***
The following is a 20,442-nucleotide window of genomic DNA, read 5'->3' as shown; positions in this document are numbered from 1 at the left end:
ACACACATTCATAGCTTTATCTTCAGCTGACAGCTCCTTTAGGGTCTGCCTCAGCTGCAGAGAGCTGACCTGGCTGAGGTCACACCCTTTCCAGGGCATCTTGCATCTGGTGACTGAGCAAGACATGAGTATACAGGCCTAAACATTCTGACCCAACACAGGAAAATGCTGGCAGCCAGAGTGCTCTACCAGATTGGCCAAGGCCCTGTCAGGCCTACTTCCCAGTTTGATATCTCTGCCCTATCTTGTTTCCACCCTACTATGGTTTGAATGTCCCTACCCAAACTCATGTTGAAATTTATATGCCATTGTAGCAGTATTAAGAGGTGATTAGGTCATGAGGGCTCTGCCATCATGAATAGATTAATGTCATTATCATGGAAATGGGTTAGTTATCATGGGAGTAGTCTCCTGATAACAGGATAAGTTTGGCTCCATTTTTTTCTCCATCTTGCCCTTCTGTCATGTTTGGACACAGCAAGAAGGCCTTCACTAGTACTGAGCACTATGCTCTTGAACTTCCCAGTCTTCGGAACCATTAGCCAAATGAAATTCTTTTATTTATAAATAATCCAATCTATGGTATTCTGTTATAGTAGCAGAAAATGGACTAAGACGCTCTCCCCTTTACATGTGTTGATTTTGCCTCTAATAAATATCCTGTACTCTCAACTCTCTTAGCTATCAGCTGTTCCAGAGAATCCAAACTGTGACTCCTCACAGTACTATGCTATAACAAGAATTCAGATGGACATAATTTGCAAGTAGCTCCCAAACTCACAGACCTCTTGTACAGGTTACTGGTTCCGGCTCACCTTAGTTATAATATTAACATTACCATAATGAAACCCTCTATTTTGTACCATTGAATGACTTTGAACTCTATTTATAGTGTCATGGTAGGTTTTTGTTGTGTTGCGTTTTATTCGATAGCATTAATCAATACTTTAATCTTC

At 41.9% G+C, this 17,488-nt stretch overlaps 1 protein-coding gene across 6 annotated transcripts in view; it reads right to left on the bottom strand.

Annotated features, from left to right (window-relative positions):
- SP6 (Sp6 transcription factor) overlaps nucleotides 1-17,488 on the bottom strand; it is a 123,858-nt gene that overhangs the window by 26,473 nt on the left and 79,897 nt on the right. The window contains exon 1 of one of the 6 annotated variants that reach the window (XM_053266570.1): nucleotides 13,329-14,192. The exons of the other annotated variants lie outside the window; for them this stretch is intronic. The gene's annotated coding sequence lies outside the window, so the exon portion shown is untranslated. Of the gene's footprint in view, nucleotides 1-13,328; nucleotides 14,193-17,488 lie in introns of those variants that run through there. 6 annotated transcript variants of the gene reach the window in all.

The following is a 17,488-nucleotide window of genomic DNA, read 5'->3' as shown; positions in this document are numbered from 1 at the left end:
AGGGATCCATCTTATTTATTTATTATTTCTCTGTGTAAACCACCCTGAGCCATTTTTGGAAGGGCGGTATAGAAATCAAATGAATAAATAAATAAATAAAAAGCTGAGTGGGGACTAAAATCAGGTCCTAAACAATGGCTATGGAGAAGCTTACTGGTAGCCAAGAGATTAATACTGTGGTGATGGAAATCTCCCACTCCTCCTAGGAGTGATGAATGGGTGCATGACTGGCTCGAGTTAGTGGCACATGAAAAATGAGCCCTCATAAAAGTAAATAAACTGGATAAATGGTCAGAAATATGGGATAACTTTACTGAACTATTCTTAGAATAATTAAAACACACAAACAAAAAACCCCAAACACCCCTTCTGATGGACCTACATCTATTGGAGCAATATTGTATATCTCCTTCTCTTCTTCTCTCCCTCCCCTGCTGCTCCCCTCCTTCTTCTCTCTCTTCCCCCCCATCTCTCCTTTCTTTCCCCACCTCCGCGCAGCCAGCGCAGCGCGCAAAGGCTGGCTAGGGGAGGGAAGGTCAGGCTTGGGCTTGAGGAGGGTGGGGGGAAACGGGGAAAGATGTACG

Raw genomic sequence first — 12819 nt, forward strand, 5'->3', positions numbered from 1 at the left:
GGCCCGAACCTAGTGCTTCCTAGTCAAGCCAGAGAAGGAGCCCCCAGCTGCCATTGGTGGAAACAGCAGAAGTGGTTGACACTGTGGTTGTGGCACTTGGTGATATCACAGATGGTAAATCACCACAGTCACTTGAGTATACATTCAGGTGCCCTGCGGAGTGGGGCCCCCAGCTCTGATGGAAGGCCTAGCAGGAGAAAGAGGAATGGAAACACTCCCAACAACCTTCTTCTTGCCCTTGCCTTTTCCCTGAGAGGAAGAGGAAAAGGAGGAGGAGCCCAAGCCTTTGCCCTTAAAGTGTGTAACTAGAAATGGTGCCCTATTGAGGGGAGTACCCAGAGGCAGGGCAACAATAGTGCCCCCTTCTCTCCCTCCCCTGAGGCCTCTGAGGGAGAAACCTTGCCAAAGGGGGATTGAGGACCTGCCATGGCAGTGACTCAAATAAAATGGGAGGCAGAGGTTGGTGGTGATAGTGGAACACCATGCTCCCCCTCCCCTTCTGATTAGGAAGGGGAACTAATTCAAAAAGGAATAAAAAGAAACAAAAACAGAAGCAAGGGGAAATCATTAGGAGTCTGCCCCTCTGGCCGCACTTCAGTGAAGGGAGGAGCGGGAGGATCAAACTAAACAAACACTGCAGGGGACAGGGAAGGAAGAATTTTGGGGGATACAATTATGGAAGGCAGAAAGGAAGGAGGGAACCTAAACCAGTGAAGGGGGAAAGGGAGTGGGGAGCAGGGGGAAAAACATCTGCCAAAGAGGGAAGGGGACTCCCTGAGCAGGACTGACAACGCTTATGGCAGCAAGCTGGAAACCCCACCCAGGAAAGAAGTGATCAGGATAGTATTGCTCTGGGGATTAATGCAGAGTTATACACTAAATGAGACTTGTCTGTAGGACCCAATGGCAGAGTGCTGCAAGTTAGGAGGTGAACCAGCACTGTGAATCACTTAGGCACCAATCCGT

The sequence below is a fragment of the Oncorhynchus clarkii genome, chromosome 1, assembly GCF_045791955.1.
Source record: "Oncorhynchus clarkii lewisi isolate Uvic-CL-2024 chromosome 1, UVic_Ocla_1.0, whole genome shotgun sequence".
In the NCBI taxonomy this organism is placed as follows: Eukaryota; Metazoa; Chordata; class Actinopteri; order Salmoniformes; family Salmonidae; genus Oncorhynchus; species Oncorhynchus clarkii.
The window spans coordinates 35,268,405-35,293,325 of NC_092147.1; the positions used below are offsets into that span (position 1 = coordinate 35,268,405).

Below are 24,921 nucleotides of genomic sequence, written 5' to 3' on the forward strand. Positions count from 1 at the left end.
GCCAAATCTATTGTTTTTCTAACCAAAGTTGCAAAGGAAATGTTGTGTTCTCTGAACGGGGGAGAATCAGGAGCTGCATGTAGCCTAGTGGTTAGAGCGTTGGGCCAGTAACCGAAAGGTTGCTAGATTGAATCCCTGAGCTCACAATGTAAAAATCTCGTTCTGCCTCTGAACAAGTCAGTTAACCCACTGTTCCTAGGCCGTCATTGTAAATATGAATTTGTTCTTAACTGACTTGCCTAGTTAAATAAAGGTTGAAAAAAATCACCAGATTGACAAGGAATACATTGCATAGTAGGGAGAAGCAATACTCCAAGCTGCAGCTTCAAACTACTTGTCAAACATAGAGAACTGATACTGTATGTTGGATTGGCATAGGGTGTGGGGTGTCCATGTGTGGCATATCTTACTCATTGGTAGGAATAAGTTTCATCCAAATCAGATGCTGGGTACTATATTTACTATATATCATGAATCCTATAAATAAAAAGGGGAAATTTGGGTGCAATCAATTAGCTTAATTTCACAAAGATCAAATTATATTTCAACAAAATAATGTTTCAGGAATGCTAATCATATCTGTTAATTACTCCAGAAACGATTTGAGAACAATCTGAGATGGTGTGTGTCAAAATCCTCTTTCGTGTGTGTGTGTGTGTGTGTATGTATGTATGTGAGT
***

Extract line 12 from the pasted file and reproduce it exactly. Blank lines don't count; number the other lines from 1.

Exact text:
In the NCBI taxonomy this organism is placed as follows: Eukaryota; Metazoa; Chordata; class Actinopteri; order Salmoniformes; family Salmonidae; genus Oncorhynchus; species Oncorhynchus clarkii.